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Agricultural Business Feeds Minnesota’s Economic Bottom Line

Agriculture and food production is a major staple of the Minnesota economy

By Marc Acton on November 28, 2017

Minnesota Agriculture

Minnesota’s early economy was built on fur trading and farming, with flour being an early commodity. While the state has grown into a tech and research hub, the business of producing goods from fertile Minnesota land continues to help anchor the state’s booming economy.

Economic Mainstay

Minnesota’s agricultural production and processing industry entails $57.5 billion in sales more than 147,000 jobs overall. The food production industry has more than 46,000 workers, making it the largest manufacturing segment in the state by total workers. Minnesota companies also sent nearly $6.2 billion in food exports in 2015, according to the Minnesota Department of Agriculture. Cargill, the largest privately held company in the U.S., calls Minnesota home.

“Our location in Minnesota means that we are closely connected to the Cargill Product groups that supply a broad portfolio of ingredients to North American food service and consumer package goods customers,” says John Sweeney, director of research and development shared capabilities for Cargill North America. Cargill has invested in projects like the Food Innovation Center in Minneapolis, which collaborates with customers by improving nutritional profiles of products, solving complex formulation challenges, mitigating price risk and optimizing costs.

Why Business in Minnesota Creates Opportunities

“A number of these key customers are based in Minnesota, so the location is very efficient and conducive to close collaboration,” Sweeney says.

Cargill also operates its Minneapolis Research and Development Center, a $25 million, 100,000-square-foot facility featuring molecular biology labs, advanced analytical and materials research laboratories, test kitchens and a pilot production plant. The center is home to about 200 scientists working on a wide range of projects from improving food safety to developing new food ingredients that meet consumer needs.

The R&D Center is part of a global network of Cargill innovation centers and R&D scientists that collaborate to deliver innovative solutions to the markets the company serves, including items like Truvia tabletop sweeteners and nectars to new fry oils, beauty products and toiletries.

New Producers

A growing number of international companies are hungry for a presence in the state. Kraft Heinz and ingredient company Kerry both have moved major operations into the state. Domestic food producers like Post have come too ­ it relocated its headquarters from New Jersey after acquiring MOM Brands in 2015.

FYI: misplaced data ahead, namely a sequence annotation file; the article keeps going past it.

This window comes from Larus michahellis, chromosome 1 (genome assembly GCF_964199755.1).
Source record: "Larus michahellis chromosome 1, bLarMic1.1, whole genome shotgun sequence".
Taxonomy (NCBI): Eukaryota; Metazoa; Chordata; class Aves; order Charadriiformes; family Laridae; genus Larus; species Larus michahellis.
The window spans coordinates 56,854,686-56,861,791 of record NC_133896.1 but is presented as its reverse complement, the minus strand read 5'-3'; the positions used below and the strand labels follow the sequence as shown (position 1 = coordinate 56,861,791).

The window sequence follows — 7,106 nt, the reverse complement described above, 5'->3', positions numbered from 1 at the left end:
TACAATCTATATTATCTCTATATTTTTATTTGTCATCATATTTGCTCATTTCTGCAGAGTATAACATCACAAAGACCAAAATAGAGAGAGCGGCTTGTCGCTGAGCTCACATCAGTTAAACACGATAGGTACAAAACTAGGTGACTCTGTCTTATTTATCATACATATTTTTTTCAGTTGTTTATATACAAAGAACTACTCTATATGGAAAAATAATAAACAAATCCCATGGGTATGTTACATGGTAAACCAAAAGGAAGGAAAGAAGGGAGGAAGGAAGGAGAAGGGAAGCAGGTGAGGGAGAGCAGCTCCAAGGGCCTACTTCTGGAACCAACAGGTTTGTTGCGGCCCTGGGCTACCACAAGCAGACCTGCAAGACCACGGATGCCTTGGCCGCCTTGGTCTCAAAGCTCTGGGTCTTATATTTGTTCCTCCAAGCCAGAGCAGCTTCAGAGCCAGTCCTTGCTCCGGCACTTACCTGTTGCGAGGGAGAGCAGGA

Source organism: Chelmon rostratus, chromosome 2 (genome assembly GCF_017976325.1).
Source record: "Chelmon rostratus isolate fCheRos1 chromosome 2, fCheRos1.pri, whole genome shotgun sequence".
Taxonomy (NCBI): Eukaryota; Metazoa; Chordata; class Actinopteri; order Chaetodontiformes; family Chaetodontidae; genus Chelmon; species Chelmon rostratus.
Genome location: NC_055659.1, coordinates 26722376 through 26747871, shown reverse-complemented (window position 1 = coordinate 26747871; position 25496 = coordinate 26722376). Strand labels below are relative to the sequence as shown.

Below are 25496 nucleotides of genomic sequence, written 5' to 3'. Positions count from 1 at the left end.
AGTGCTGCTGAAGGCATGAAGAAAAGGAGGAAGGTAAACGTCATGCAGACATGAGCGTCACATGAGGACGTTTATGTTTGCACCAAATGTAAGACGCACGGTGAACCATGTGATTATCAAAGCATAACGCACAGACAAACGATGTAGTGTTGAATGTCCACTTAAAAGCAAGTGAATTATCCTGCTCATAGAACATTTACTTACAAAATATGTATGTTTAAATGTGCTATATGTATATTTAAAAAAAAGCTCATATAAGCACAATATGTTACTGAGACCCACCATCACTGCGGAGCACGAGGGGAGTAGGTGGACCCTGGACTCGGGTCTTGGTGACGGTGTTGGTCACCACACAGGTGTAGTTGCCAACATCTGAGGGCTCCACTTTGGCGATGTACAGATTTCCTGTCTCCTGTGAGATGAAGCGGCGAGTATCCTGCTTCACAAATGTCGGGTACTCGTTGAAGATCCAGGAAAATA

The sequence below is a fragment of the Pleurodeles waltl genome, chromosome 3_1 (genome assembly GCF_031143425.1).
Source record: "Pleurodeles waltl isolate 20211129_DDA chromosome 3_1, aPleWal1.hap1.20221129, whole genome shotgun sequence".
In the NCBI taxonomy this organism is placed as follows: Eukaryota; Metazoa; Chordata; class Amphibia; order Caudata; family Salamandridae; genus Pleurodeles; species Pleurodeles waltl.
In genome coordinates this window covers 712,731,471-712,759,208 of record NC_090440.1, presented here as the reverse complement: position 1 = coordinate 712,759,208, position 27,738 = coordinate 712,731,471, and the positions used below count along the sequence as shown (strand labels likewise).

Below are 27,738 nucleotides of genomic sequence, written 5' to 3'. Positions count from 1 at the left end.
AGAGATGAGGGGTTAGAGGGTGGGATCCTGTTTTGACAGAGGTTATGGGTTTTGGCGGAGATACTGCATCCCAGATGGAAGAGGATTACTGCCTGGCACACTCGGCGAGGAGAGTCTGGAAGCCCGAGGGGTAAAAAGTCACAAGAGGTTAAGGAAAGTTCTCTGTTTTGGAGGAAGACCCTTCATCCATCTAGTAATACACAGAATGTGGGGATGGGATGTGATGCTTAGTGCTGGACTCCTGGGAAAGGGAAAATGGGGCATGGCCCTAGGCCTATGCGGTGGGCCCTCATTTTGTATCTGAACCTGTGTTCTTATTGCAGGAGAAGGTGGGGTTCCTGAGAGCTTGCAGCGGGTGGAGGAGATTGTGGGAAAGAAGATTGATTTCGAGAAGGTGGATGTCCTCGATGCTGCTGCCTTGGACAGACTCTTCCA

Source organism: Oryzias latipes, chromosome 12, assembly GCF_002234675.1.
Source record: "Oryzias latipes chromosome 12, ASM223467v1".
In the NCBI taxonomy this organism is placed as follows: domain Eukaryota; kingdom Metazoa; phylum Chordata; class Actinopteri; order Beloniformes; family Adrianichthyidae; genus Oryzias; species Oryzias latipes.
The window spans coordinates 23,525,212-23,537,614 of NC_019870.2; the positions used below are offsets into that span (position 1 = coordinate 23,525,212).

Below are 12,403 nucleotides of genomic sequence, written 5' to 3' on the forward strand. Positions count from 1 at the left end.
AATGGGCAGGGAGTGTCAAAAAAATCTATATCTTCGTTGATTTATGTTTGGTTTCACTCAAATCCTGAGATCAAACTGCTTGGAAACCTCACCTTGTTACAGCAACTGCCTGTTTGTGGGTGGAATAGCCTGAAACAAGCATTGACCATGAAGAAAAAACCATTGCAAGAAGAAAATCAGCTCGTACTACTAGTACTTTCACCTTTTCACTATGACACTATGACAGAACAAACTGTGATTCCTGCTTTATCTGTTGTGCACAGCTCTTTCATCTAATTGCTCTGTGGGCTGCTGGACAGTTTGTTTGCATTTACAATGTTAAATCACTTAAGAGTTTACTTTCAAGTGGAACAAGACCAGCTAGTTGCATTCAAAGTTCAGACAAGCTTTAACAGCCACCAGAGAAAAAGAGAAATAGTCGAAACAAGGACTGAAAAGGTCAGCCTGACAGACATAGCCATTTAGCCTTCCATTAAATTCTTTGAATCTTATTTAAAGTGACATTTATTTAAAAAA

Innovative companies are making inroads into the state’s agriculture and food industry. Conservis, a Minneapolis company, developed cloud-based software that provides growers, managers and ag investors comprehensive solutions to create operational plans and manage production activities. Ralco Agriculture selected Minnesota as a location for the first trū® Shrimp Systems Co. production facility, expected to be a $50 million investment.

How Minnesota Became the R&D Powerhouse

A shrimp hatchery is planned in Marshall in 2018. Ryan Wendland, director of marketing communications, says Ralco finds Minnesota to be an ideal location for new products.

“Global companies can find a very well educated and dedicated workforce here,” he says. “We have an outstanding education system, medical facilities and an environment that is attractive to large companies.”

A culture of innovation and availability of an educated workforce are huge contributors to the state’s food business. So is the location – the same advantage that those early fur traders and flour producers enjoyed. “People ask us why we are raising shrimp in Minnesota, and the answer is because the feed is here,” Wendland says. “We are creating a safe and clean ocean environment for shrimp in the middle of their food source. Economically and environmentally it makes much more sense to raise shrimp near their food source than to ship feed to shrimp raised in coastal ponds thousands of miles from the U.S. market.”

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